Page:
Malta fishers win kannizzati concession in bid to quell ‘lampuki war’ with Tunisians

Malta’s proposal to register and regulate fishing aggregate devices in international waters accepted by governing Mediterranean fishing body

Bless thy fishing aggregating devices: a priest blesses one of the boats setting out for Malta’s most savoured fish, the lampuka, at the start of the season
Bless thy fishing aggregating devices: a priest blesses one of the boats setting out for Malta’s most savoured fish, the lampuka, at the start of the season

A proposal aimed at safeguarding Maltese fisherman’s use of flotation devices at sea – the kannizzati used for the capture of dolphin fish, or lampuki – has been accepted by parties to the General Fisheries Commission for the Mediterranean.

The proposal comes in the wake of protests from Maltese fishermen who have accused Tunisian counterparts of plundering their catches in what is a veritable war on the high seas.

The situation has been a tense one, with Maltese fishers reporting being threatened by Tunisian fishers wielding machetes and Molotov cocktails, and a large, green Tunisian vessel, nicknamed the ‘Bin Laden’, which threatens to ram Maltese boats.

Tunisians plundering Maltese and Gozitan lampuki catches

While fishing off the floats of others is not strictly illegal, Maltese fishers say the Tunisians were destroying the floats and lines in the process of hauling in their catch, and using strong-arm tactics to stop the Maltese from accessing their equipment.

Now, a proposal from the Maltese fisheries department through the European Commission for measures on the use of anchored Fishing Aggregating Devices (FADs) for dolphin fish, was this week unanimously accepted at the GFCM meeting in Athens.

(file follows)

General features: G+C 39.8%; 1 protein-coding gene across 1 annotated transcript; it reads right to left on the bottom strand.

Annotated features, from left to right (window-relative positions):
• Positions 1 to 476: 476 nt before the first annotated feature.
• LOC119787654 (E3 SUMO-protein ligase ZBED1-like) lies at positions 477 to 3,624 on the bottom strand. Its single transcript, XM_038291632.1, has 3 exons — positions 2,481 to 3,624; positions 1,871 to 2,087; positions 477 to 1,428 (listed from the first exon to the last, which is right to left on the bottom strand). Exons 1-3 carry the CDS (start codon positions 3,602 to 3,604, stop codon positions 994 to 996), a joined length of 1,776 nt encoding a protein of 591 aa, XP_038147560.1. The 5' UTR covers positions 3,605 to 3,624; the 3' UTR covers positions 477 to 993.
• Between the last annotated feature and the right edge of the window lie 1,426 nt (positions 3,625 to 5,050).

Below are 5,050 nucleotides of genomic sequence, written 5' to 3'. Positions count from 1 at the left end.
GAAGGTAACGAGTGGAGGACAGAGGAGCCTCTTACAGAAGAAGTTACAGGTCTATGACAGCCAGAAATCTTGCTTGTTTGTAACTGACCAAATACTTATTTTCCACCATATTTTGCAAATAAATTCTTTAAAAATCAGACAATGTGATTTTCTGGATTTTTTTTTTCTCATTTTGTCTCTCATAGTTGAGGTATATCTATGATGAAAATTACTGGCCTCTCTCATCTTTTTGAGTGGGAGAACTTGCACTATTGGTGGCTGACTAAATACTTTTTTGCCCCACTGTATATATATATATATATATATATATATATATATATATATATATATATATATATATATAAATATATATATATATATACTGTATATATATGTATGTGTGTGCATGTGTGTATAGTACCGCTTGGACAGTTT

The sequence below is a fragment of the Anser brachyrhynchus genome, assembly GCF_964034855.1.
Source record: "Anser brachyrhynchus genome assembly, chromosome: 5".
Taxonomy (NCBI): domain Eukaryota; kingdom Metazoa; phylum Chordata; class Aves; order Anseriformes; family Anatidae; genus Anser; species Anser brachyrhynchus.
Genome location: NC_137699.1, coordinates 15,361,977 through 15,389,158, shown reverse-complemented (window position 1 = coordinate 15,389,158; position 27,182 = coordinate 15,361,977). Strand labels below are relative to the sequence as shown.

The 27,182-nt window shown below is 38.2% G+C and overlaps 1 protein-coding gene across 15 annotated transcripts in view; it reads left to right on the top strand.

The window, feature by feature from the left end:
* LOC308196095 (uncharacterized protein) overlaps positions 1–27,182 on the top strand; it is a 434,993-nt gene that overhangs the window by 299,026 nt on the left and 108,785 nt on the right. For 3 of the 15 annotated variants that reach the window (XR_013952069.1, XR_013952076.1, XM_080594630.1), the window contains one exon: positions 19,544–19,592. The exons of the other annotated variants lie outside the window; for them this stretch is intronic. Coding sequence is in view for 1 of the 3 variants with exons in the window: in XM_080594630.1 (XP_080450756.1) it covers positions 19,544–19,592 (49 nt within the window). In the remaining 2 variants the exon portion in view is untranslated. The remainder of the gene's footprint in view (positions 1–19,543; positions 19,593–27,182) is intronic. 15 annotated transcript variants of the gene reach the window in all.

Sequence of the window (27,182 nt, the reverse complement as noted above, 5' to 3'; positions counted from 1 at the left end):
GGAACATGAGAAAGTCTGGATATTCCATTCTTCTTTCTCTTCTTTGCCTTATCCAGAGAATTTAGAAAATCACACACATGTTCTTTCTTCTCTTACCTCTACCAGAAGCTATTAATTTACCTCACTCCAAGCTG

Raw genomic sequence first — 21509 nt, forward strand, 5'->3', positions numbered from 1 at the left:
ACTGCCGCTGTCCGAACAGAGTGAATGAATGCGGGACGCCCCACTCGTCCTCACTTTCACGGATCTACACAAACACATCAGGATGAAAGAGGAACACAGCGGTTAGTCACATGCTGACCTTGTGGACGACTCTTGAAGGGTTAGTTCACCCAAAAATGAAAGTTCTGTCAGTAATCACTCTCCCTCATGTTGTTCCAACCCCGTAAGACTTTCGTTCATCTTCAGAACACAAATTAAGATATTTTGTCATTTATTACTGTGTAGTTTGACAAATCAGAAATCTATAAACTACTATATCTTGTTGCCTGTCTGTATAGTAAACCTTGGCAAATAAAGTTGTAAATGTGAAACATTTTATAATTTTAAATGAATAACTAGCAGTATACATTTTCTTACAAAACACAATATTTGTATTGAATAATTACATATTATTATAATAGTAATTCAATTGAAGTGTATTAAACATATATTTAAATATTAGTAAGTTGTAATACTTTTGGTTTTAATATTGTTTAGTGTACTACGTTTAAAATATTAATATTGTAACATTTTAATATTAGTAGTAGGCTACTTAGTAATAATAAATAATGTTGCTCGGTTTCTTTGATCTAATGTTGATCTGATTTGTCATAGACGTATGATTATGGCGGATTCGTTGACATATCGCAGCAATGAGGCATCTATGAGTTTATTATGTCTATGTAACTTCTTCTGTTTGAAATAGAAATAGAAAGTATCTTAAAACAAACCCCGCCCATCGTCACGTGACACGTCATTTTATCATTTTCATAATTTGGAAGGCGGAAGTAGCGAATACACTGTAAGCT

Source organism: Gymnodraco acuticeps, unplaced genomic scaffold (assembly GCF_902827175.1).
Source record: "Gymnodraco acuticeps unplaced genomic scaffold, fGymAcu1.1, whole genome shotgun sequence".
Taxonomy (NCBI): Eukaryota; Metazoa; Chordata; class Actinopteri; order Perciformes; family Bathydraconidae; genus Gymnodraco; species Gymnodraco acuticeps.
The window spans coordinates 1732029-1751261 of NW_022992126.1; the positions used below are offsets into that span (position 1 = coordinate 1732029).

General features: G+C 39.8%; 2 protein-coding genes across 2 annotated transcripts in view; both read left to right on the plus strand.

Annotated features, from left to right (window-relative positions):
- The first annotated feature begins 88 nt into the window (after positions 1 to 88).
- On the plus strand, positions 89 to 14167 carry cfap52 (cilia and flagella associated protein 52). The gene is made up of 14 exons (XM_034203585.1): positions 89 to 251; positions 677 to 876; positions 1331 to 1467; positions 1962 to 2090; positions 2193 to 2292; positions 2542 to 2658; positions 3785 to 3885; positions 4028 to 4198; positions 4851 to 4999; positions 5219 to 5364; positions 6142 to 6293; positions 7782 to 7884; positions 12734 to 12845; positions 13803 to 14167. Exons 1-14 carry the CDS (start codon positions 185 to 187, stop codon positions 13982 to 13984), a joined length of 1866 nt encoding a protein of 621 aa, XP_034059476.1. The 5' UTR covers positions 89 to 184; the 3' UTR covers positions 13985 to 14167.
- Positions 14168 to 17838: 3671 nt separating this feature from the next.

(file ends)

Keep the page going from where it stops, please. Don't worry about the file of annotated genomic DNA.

The measures will lead to a register of FAD authorisations issued by both GFCM contracting parties and cooperating non-contracting parties, with this list being communicated to the GFCM secretariat ever year on 31 July 2019, right before the start of the lampuki season.

The GFCM will also maintain a list of the authorised vessels for the fishing season and publish it on GFCM website.

A source privy to the GFCM talks said they hoped the measures will directly safeguard fishermen from the previously unregulated situation whereby FADs were being damaged or fished upon by additional countries.

Fishers will also be bound by conditions to ensure the kannizzati are covered in material that does not entangle non-target species, as well as to prioritise biodegradable materials. Kannizzati devices employ a lot of plastic and jablo. The FADs will also be marked in such a way that they can be readily identified.

The parliamentary secretary for fisheries and agriculture Clint Camilleri remarked that this was an important decision for Maltese fishers. “It is a positive step forward towards making the sector operate more sustainably with clearer parameters. These measures give fishermen exclusivity on their FAD.”

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